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Carmine: A Little More Red

Overview

And, as Carmine takes off on her bicycle with Rufus, that is just what she intends to do. But Carmine is a dreamy painter, always in search of capturing just the right hue in her drawings, and this drawing?the one she begins in a lovely forest clearing just off the path to Granny?s?must be her best yet.

Here is a new, lively retelling of a timeless tale with enough twists and turns to keep readers guessing until the very end.

While...

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Overview

And, as Carmine takes off on her bicycle with Rufus, that is just what she intends to do. But Carmine is a dreamy painter, always in search of capturing just the right hue in her drawings, and this drawing—the one she begins in a lovely forest clearing just off the path to Granny’s—must be her best yet.

Here is a new, lively retelling of a timeless tale with enough twists and turns to keep readers guessing until the very end.

While a little girl who loves red--and loves to dilly-dally--stops to paint a picture on the way to visit her grandmother, her dog Rufus meets a wolf and leads him directly to Granny's house.

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Editorial Reviews

From the Publisher
"A fetching retelling of “Little Red Riding Hood” that also works as an effective alphabet book. . . . The fresh and imaginative mixed-media art imitates the sketchbook of a child artist."—School Library Journal,starred School Library Journal, Starred

"For her authorial debut Sweet . . . offers a colorful, abecedarian take on Little Red Riding Hood. Creative details, both visual and verbal, abound."

Publishers Weekly

"The illustrator tries her hand at words and images in this delightful alphabet and fairytale twist. . . . Besides her vivacious paint and collage pictures, Sweet plays with her love of words."—Kirkus Kirkus Reviews

"the sunny mixed-media art—nicely sparked with reds in all their bright variety—tells the story beautifully."—Horn Book Horn Book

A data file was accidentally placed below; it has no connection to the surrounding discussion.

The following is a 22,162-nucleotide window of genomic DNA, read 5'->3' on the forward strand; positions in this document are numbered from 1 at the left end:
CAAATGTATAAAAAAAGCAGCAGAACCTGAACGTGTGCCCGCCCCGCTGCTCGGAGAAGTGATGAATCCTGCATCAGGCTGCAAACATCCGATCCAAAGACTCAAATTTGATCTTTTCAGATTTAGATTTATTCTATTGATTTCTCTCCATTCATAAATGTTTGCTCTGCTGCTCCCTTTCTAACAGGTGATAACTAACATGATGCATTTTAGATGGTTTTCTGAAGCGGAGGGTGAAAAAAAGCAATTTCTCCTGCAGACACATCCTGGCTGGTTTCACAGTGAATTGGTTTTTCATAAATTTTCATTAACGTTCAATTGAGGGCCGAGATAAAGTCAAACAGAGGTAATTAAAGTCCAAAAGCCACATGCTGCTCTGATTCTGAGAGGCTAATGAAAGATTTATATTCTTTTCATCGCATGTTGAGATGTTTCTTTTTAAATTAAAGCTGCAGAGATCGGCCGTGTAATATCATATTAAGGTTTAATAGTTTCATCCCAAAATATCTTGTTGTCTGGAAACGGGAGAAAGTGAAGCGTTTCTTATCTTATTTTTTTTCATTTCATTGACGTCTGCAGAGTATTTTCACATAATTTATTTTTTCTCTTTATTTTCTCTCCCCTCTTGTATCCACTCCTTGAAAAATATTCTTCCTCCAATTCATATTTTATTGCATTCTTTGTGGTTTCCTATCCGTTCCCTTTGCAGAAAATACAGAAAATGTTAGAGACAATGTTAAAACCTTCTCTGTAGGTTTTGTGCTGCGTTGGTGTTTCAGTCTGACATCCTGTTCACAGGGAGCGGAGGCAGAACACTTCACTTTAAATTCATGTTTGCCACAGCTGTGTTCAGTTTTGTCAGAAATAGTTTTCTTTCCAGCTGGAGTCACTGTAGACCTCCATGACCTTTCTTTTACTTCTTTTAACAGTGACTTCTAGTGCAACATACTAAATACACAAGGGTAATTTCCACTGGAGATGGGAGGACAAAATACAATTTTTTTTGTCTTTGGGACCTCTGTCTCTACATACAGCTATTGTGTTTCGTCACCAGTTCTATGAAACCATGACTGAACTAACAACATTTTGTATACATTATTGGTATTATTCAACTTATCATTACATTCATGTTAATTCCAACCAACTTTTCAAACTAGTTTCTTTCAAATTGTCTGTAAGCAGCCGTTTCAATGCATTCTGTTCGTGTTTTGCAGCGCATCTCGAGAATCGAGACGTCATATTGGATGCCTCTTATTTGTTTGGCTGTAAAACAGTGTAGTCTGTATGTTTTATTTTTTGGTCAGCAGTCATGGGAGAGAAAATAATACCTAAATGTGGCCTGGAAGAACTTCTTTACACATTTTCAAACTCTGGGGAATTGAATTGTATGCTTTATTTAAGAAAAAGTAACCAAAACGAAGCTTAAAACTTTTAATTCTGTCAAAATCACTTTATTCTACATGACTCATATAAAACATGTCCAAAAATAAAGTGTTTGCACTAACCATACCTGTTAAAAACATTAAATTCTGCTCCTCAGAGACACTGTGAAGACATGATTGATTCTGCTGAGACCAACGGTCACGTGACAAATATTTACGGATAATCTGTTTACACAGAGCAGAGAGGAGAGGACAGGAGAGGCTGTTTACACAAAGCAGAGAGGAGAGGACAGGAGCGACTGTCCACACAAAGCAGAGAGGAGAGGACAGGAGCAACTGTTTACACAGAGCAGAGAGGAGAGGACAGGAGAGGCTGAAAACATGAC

"Reading is believing." New York Times Book Review New York Times Book Review Notable Book

Publishers Weekly
For her authorial debut, Sweet (The Boy Who Drew Birds) offers a colorful, abecedarian take on Little Red Riding Hood. Creative details, both visual and verbal, abound as Sweet introduces Carmine as a thoughtful, creative painter whom Granny invites over for a bowl of alphabet soup, warning her to be careful and not to dawdle. The letter D demonstrates how well the heroine heeds advice: "Some people dilly-dally once in a while, but Carmine made a habit of it." The letters introduce an array of words, from unfamiliar ones children will likely have overheard ("The light was exquisite. Carmine began making a picture for Granny") to ones that just sound cool ("Everyone knows it isn't very nice to call a person, or even a bird, a nincompoop, but sometimes Carmine could not help herself"). Full-bleed spreads and panel-like progressions chart the proceedings. Carmine's dog senses trouble "lurking," and inadvertently reveals the location of Granny's house to the wolf. Luckily, even without a woodsman (he's out of town), a happy ending is in store. Sweet's mixed-media illustrations feature penciled outlines and bright watercolor washes that could have been culled from the heroine's own notebooks. A few words lack sufficient context (for "haiku," an example is given, but an older reader will have to explain the poetic form), but this is a quibble in an overall entertaining package. Ages 4-8. (Apr.) Copyright 2005 Reed Business Information.
Children's Literature